Changes in Exercise Capacity and Lipids after Clinic Versus Home-based Aerobic Training in Coronary Artery Bypass Graft Surgery Patients
- Additional Document Info
- View All
PURPOSE: Despite the documented benefits of participating in rehabilitation programs, access to cardiac rehabilitation is limited for a large number of people with coronary artery disease (CAD). There is potential to increase participation in exercise training if home-based exercise were a viable option. METHODS: We conducted a retrospective database review of 1,042 patients who took part in exercise rehabilitation following coronary artery bypass graft surgery (CABGS) between 1992 and 1998. Of these, 713 patients took part in supervised exercise, and 329 were in an unsupervised, home-based group. All exercise protocols were based upon American College of Sports Medicine guidelines, and patients in both groups received exercise prescriptions that were similar in intensity, frequency, and duration. RESULTS: There were no differences between groups at baseline. Following 6 months of exercise training, there were substantial improvements in peak VO2, peak workload, and peak MET levels in both the supervised and unsupervised groups (P < 0.0001). Patients in the supervised group had significant improvements in both LDL and HDL-cholesterol, whereas the home-based group showed improvement in HDL-cholesterol only. When analyzed by sex, men performed better than women for all measures of exercise capacity; however, women in both groups showed approximate 20% improvements (P < 0.05) in exercise capacity as well as improvements in HDL-cholesterol. CONCLUSION: Stable post CABGS patients who receive a detailed exercise prescription to follow at home do as well as those in supervised rehabilitation.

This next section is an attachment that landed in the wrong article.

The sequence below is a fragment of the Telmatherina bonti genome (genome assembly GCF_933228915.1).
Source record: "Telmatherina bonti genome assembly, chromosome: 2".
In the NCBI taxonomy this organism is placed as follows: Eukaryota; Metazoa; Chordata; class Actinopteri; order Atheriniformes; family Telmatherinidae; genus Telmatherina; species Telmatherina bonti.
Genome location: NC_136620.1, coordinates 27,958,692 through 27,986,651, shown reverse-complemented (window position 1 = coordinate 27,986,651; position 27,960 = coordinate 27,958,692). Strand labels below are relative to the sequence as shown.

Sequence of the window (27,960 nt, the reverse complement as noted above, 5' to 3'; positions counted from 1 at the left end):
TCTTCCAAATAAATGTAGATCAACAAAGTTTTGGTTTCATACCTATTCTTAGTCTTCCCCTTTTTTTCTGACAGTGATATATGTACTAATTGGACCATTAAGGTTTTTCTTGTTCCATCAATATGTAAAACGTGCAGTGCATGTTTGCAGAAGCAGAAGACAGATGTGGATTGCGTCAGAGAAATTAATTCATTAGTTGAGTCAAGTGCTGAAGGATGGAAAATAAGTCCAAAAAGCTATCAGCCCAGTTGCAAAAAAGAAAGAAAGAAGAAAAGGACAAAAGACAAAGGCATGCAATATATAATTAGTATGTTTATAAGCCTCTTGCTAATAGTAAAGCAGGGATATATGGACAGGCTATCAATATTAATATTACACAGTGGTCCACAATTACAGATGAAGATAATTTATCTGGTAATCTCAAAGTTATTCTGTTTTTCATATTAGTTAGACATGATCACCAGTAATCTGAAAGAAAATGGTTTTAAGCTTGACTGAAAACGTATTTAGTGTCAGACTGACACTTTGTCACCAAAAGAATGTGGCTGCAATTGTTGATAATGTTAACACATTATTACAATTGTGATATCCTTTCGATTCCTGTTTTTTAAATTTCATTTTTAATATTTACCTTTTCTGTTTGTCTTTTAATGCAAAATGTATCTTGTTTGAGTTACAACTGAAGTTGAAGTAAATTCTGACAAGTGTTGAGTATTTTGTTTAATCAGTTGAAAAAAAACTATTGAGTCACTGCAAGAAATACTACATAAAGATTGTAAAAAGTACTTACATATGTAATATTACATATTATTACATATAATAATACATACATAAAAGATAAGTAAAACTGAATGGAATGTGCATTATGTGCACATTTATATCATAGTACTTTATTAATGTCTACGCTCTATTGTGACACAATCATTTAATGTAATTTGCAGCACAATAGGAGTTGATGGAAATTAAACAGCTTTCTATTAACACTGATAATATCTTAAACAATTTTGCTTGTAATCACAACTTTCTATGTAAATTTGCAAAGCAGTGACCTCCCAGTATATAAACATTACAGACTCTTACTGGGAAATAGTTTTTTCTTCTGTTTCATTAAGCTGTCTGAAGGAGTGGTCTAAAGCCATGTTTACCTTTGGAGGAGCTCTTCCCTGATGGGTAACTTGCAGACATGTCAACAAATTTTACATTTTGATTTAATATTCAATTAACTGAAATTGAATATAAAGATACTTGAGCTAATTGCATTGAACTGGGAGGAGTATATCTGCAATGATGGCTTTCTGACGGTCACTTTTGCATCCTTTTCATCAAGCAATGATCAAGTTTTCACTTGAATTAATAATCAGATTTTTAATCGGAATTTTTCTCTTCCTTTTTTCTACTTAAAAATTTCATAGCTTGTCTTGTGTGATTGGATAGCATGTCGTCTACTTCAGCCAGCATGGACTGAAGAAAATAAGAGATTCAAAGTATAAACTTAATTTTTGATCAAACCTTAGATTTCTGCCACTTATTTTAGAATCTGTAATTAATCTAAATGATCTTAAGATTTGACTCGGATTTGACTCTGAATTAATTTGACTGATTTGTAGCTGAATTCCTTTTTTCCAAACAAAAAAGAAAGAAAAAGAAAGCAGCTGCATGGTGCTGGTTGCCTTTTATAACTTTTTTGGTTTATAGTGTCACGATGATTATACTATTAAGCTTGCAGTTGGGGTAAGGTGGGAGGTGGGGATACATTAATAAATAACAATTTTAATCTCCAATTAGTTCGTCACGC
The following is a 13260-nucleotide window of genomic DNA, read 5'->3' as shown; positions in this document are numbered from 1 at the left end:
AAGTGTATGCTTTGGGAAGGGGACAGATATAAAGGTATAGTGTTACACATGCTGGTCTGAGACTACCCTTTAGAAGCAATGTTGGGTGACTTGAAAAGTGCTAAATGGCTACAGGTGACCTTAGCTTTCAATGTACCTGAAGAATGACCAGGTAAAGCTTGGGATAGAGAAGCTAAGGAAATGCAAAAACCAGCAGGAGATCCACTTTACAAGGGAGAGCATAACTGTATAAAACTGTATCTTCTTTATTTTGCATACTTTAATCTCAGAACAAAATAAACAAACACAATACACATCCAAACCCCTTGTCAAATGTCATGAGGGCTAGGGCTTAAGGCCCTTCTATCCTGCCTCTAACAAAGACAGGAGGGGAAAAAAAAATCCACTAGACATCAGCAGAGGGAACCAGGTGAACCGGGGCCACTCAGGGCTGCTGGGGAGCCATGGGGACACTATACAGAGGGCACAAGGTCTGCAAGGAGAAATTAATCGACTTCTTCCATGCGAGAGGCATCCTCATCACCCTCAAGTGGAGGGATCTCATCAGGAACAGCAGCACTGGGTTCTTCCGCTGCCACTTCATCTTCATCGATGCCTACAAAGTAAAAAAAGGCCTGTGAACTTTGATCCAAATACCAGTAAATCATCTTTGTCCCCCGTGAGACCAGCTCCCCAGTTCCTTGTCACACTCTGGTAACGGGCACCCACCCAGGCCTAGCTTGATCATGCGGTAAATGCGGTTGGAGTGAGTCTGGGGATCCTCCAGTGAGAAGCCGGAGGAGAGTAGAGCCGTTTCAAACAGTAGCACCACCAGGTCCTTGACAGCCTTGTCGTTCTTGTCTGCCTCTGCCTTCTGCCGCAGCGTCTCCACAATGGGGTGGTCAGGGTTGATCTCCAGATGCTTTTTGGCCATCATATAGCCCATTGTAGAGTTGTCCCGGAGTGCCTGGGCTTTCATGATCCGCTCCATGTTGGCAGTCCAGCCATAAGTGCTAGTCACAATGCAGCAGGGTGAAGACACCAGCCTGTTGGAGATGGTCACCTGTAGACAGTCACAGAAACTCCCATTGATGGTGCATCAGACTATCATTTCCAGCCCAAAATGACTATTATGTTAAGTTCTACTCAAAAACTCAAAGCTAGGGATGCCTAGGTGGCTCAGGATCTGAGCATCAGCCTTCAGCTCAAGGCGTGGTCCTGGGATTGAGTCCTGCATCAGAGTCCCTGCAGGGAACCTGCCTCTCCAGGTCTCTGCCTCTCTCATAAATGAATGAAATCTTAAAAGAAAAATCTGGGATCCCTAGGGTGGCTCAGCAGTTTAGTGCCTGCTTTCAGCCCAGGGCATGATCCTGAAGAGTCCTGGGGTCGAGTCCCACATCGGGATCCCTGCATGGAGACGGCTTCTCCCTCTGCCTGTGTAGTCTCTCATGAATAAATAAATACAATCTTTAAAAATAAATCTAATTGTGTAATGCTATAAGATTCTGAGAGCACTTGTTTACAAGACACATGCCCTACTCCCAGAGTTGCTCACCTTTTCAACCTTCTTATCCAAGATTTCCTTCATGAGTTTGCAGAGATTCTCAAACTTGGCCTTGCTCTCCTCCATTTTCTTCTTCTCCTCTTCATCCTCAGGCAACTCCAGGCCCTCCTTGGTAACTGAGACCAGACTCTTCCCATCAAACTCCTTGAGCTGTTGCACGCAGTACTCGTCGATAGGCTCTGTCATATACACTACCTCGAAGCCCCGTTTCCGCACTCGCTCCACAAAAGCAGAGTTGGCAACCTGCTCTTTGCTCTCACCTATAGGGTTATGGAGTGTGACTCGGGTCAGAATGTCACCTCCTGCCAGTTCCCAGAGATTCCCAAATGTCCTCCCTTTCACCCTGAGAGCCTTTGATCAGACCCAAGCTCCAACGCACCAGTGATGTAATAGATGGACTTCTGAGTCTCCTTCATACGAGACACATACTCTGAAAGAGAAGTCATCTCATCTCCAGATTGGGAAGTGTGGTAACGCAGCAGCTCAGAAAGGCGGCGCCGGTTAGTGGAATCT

has subject area